And finally, I'll consider the early Christian stance and thoughts on the 'thereafter'. I think it is fair to state, that the earliest Christians (they were born Jews, after all), adopted the mainstream Jewish doctrine, of the time, with regard to the possibility of an existence after death. Christianity's future (and virtue) lay, not with the Jews, but with the Greek-speaking gentiles of the Roman Empire. Gentile converts immersed in Greek concepts of life and death undoubtedly had different ideas from their Jewish contemporaries. And these ideas and concepts were well established amongst the ancient Greeks and differed significantly from Jewish notions. It is fair to state, that the Greeks considered their own teachings, culture and philosophy vastly superior to those of different cultures, including the Jews. Therefore, Greek-speaking converts added their own Greek philosophic concepts to Christianity, and this included their own pagan Greek ideas of  'life after death'. And it is these concepts that would form the basis of Catholic philosophy, eventually- Jewish doctrines were to be discarded, willy-nilly. 

Tis enough for one post. I will go into more depth on the topic of 'Early Christian Thought on the Afterlife' in a second post. Also, I would like to look at how the concepts of Christian Heaven and Hell developed over the centuries culminating in the dominant views of the various, major Christian denominations. This may develop into another enthralling series.      

Saturday 24 September 2022

Promenading About Town


Needs a Nostrum, Methinks

Yesterday, I decided to wander around my local town to engage in a modicum of focused shopping. Mrs F did not accompany me on this occasion. Sadly, she has had a series of surgeries on her right foot and is thus convalescing at home with a strict injunction, from the banebrake, not to place weight upon her macerated appendage. Consequently, shopping in the town is forbidden. And so, I'm allowed to shop unfettered. Although I would not wish enforced immobility on my good wife, the opportunity to engage in light, untethered shopping is a boon that needs to be clasped/grasped between two plastic shopping bags (if you can find 'em), with alacrity.

 When it comes to shopping, Mrs F is not of this world. To be honest, I regard shopping as a necessary chore, and as such, should be undertaken as efficiently and quickly as possible. Mrs F belongs to a different school of philosophy where shopping is a studied and divine form of recreation. She is quite happy to spend all day shopping and to return to the garth with nowt but corns. In practice, this means I avoid accompanying Mrs F on any of her 'shopping extravaganzas', with due gusto. I am not alone in my assessment of my wife's shopping prowess. In fact, our son and daughter are also none too keen to engage in said activity with the woman that gave them life. Moving forward.......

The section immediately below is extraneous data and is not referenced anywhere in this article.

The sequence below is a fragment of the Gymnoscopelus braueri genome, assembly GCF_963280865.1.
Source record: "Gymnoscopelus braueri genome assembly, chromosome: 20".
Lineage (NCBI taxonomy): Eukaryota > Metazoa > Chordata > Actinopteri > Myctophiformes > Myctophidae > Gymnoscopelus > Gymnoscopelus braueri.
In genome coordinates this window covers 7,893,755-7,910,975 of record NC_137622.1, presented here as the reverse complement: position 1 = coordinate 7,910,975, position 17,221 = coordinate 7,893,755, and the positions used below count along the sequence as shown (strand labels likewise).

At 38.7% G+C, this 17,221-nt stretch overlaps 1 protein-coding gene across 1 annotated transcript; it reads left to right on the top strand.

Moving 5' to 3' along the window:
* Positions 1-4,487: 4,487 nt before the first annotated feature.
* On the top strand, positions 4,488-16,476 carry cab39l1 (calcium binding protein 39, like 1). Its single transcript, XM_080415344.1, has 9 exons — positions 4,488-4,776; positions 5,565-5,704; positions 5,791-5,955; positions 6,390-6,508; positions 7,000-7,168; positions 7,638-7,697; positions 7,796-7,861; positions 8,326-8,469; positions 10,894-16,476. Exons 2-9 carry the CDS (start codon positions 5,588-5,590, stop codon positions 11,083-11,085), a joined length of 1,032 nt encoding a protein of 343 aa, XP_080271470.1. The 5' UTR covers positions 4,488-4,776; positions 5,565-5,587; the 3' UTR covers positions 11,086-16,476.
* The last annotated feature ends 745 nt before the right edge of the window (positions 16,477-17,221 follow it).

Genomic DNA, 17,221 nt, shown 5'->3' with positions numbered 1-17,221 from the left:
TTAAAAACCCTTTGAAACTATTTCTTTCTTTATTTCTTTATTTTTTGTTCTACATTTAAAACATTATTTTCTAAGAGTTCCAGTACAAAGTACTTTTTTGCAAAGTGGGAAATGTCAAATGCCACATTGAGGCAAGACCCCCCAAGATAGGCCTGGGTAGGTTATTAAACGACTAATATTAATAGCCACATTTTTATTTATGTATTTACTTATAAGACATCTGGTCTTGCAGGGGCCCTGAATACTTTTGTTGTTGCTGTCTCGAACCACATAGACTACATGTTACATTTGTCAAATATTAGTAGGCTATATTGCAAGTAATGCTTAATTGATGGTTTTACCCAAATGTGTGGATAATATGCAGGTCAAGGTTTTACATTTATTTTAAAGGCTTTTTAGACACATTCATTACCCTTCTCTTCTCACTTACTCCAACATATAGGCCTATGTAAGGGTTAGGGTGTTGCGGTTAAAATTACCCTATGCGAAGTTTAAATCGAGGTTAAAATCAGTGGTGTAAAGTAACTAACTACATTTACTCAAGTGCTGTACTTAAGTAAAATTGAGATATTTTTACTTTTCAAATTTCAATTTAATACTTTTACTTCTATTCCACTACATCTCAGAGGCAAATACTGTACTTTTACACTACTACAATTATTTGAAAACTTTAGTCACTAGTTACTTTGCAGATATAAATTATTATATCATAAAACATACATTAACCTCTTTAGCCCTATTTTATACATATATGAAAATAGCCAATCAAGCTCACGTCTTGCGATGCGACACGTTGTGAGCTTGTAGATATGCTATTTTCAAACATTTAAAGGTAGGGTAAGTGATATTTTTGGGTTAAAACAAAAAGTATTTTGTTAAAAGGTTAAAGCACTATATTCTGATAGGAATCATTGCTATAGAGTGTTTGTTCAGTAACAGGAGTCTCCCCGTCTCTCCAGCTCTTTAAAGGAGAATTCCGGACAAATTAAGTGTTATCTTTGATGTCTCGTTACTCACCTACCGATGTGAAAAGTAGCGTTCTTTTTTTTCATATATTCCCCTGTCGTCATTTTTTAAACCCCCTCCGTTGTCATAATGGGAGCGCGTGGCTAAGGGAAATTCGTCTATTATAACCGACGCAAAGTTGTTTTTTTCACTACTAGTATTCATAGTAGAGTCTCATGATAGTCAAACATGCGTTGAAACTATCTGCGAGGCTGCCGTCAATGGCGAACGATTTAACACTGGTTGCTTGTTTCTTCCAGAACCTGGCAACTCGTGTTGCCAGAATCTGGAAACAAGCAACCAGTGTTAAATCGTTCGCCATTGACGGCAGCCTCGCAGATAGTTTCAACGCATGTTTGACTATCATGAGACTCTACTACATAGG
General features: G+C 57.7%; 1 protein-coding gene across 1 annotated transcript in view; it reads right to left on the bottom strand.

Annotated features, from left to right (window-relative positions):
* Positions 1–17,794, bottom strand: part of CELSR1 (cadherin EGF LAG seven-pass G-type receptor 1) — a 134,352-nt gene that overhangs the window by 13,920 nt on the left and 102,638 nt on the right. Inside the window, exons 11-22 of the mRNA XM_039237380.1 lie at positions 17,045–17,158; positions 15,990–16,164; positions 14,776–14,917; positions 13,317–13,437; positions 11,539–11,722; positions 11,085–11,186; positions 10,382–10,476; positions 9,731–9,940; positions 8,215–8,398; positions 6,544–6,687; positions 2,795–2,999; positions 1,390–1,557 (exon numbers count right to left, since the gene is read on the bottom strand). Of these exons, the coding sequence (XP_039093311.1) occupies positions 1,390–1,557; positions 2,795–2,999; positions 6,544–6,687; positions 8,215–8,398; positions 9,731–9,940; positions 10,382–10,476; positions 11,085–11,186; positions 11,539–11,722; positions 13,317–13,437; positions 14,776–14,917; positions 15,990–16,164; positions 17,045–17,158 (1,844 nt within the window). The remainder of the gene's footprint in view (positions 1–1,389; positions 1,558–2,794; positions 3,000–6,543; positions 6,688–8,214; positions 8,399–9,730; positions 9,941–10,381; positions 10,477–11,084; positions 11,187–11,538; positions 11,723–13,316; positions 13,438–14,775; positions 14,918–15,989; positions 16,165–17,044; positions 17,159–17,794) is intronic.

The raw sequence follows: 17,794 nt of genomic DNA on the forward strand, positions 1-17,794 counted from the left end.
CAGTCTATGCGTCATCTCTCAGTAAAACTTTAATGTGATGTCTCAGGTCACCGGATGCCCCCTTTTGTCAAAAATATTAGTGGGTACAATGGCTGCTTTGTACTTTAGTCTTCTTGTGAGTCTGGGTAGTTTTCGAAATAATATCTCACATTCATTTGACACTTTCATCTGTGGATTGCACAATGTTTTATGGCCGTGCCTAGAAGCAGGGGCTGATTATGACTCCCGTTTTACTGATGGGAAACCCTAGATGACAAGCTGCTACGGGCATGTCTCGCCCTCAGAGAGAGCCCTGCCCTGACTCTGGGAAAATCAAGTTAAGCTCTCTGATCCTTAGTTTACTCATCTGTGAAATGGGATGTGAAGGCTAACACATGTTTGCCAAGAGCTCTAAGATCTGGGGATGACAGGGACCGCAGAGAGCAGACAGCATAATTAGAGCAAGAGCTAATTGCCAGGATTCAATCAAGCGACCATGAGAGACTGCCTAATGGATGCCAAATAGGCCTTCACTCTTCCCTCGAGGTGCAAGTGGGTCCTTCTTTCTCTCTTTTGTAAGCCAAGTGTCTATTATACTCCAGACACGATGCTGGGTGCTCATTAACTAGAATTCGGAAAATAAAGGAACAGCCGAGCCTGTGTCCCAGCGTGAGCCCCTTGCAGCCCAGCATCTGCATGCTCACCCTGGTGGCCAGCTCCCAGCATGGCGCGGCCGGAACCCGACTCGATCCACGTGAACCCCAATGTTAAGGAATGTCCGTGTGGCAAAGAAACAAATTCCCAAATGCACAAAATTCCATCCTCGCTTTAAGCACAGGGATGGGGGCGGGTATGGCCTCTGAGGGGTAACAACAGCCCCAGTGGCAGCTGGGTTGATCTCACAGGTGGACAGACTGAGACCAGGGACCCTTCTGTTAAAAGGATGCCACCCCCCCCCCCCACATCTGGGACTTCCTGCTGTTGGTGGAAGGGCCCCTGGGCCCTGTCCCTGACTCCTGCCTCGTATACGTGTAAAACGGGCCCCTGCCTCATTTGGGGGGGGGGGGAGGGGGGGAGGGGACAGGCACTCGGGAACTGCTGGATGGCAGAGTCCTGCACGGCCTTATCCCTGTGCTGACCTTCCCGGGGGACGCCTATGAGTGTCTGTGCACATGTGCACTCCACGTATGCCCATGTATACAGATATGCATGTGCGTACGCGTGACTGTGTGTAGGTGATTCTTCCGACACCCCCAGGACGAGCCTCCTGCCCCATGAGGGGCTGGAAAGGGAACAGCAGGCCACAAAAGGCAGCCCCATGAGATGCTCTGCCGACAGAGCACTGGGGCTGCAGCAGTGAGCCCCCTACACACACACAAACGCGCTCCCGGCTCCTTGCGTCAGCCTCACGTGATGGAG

Anyway, I was between shops when I espied a gaggle of folk on the corner of Ferret Street and Ferret Boulevard. As I'm of a curious disposition I was drawn unto the congregation and peregrinated thereoff/ forthwith. To my surprise, and on further inspection, the commotion concentrated upon a proselyting duo of Jehovah's Witnesses (henceforth known as, JW x 2). Why do they always come in twos- if not pairs?  If I had been accompanied by Mrs F, I would be obliged to look the other way and continue without gainful and fruitful engagement. I would get the: 'don't you fucking dare/stare'. As I was without restraint/constraint either physical or ethereal, I decided to ask the sweet smiling, middle-aged lady for spiritual enlightenment. After a few probing enquiries, it became quite apparent that I was not dealing with the intellectual elite of the organisation. My opinion became fully cemented once she asked from where I once hailed. I replied that I was birthed in the township of  Dudley in the faraway kingdom of England.  Immediately upon my exclamation, she followed up with: "Then you must have heard of Kenny Smith, he's from England". After a brief pause/hiatus, I replied, accordingly: "Could this be the Kenny Smith of 24 Mons Road, Kate's Hill, Dudley. She responded: "No, he was from Wigan". Twas at this time I decided to terminate the conversation, go home, and drink copious amounts of fine ale. This was of course rather unusual as the majority of JW x 2 I have conversed with in the past have buggered off, of their own volition, admittedly after I had been confronted upon my own doorstep. For reasons, that will always remain inexplicable to me, JW x 2 are none too keen to prolong our dialogue.  But on this occasion, I made an excuse, stating that the 'Mega Supa Big Woppa Do Da Store' was having a sale on expired and fire damaged  Arthur Askey Memorabelia- I thank you. I wonder if Kenny Smith reads my blog?    

Sunday 11 September 2022

On War II

  A work of art or war?

This post is a continuation of the previous post, titled, 'On War'. Rather unimaginatively I have entitled the second post in this unbidden and often forbidden series: 'On War II'. In my ignominious first foray, I made a series of unsupported and sweeping statements concerning how our stone age ancestors engaged in armed struggle with fellow man. I also mentioned that the Western concept of war, as initially practised by the Ancient Greeks, was somehow different from how most cultures conducted warfare. I also noted that the Greek mode of organised fighting went against human nature's innate preservation instincts. I would now like to advance a few observations and ideas on why this form of armed struggle became predominant amongst the Ancient Greeks.

Ancient Greek warfare developed its characteristic form during the 7th century BC. Individual warriors were called 'hoplites' after the large round shield carried into battle (the hoplon). In addition, the hoplite wore a cuirass of bronze and or layers of linen glued together; bronze greaves to protect the lower leg and the highly characteristic bronze helm. The Greeks were armed with a long spear, of 8 feet in length, and a short, 'stabbing and cutting' sword. The hoplite stood shoulder to shoulder with his comrades and thrust his spear overhand or underhand depending on his position within the ranks. Due to the great length of his spear, those men in the second and third ranks could extend their spears past their comrades in the front rank. This disposition made the replacement of those killed in line relatively easy and without loss of cohesion.